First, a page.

Task: A patient had recently died – one that I had grown fond of – and I had to work with the nurse to wash and dress the patient ready for their loved ones to visit to pay their respects.
Action: I worked with the nurse, taking great care to maintain the dignity of the patient at all times and we waited in the room until the family arrived. It was heart-breaking to see them so upset and both myself and the nurse had to respond sensitively and empathetically in order to comfort them appropriately. Little, but important, things like drawing the curtains in the room and allowing them to grieve in peace made all the difference. I particularly remember his grandson, a very young child who was only 5 years old. He was very confused as to what was going on. We supported the family as they explained to the boy that his grandfather was ‘sleeping’ and signposted them to bereavement services, reassuring them that they could visit their grandfather on the ward until his transfer.
Result: As a result, the family really appreciated the way the nurse and I dealt with this situation that they wrote us a thank you card after they had gone.
Reflection: I learned that as a healthcare professional, you are not only responsible for looking after patients, but you also have role in supporting and listening to their loved ones, especially during times of bereavement. Although doctors work to treat patients to ensure a successful recovery, this is not always possible for every patient. It is very important that doctors deal with deaths compassionately and sensitively. Doctors need to be able to maintain a level of objectivity and professionalism and balance this with natural grief and worry for patients.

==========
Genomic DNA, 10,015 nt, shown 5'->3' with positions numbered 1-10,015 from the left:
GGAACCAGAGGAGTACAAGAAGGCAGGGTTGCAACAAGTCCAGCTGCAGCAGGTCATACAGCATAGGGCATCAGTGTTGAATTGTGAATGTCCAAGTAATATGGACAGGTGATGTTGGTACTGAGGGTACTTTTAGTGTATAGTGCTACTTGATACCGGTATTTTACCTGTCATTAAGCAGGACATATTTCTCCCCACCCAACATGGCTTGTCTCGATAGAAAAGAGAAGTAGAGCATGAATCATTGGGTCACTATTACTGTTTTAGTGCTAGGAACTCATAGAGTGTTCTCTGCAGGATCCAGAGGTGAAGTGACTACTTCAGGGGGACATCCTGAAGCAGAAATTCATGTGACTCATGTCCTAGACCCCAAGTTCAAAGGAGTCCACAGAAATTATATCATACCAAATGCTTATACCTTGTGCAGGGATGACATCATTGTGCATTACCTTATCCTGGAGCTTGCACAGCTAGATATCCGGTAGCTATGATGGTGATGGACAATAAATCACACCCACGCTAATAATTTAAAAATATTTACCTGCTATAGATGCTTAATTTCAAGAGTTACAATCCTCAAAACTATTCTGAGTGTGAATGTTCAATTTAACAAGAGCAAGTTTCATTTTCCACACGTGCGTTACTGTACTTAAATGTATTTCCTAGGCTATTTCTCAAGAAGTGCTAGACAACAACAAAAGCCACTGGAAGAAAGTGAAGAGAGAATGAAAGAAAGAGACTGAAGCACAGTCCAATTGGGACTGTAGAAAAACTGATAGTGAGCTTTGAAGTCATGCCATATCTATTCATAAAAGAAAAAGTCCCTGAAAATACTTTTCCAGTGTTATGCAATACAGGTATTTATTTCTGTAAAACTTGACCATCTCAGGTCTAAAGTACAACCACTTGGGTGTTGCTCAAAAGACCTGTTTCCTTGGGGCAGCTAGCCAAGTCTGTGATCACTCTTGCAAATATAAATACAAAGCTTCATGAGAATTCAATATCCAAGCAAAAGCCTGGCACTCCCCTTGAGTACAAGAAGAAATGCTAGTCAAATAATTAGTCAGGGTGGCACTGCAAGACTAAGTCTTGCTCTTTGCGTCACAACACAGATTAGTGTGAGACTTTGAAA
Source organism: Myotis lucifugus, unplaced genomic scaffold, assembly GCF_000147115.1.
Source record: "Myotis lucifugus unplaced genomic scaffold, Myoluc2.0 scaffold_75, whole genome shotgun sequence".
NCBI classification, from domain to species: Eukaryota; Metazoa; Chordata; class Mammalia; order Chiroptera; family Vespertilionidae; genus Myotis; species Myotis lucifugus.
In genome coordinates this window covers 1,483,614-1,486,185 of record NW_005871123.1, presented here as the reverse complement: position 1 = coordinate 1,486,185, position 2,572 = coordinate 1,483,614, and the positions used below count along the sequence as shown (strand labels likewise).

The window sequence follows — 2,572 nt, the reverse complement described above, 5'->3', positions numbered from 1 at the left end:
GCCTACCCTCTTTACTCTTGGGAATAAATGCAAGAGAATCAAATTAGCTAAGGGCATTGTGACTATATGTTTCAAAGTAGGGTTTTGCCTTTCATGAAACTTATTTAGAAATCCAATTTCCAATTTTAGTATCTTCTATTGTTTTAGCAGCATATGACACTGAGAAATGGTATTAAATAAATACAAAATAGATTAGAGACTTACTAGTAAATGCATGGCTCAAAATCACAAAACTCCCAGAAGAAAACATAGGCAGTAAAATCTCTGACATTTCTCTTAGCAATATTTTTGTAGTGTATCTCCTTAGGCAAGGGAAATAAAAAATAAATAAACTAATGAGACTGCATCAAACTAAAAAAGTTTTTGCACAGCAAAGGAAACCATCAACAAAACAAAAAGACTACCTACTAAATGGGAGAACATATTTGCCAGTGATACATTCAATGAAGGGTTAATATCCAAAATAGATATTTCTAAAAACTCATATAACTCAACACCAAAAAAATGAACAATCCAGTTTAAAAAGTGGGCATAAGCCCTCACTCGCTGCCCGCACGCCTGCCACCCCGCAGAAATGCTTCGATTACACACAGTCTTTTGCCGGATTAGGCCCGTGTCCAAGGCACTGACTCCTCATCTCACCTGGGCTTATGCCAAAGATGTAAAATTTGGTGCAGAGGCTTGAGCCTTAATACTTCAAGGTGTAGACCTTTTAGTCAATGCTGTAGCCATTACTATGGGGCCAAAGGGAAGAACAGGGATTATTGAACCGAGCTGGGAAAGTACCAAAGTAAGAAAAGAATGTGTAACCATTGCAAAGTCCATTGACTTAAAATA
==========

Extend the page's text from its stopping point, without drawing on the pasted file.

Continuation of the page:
Extra note: Atul Gawande’s book Being Mortal taps into doctors' collective anxiety about confronting death, and helps introduce the question of what makes a good life and a good death into the public consciousness. As doctors, we have to be acutely aware of the part we play in this narrative on a daily basis—even when it’s a passive one.
Bringing this book into the answer would have really topped it off! But with only 6 minutes, it may not have been possible. If you find yourself with spare time, further reading is a good way to link your experiences.
4. Locate and use available resources
During my gap year, I used Medical Portal (will be linked below) for their question bank and undertook an MMI interview course from there (I paid for this) but there are now lots of cheaper interview courses and free resources/blog posts out there.
Make sure you’re watching out for Eventbrite, sign up to receive notifications and book yourself onto any free interview sessions that university societies or organisations may be running.
Universities also run summer schools. King's College London runs the K+ programme and MedView where you get exclusive access to medical students to ask for advice and guidance as well as Mock MMI practice with written marks and feedback. Students who successfully complete the K+ programme may be eligible for the K+ variable offer worth up to two A-level grades lower than the standard offer (excluding medicine and dentistry) and additional consideration. These programmes are listed in the Opportunities section of the Aspiring Medics resource bank.
I made sure I practiced with friends, family and reached out to any Sixth Form teachers and medical students that I could.
These are further resources you can use:
And lots more!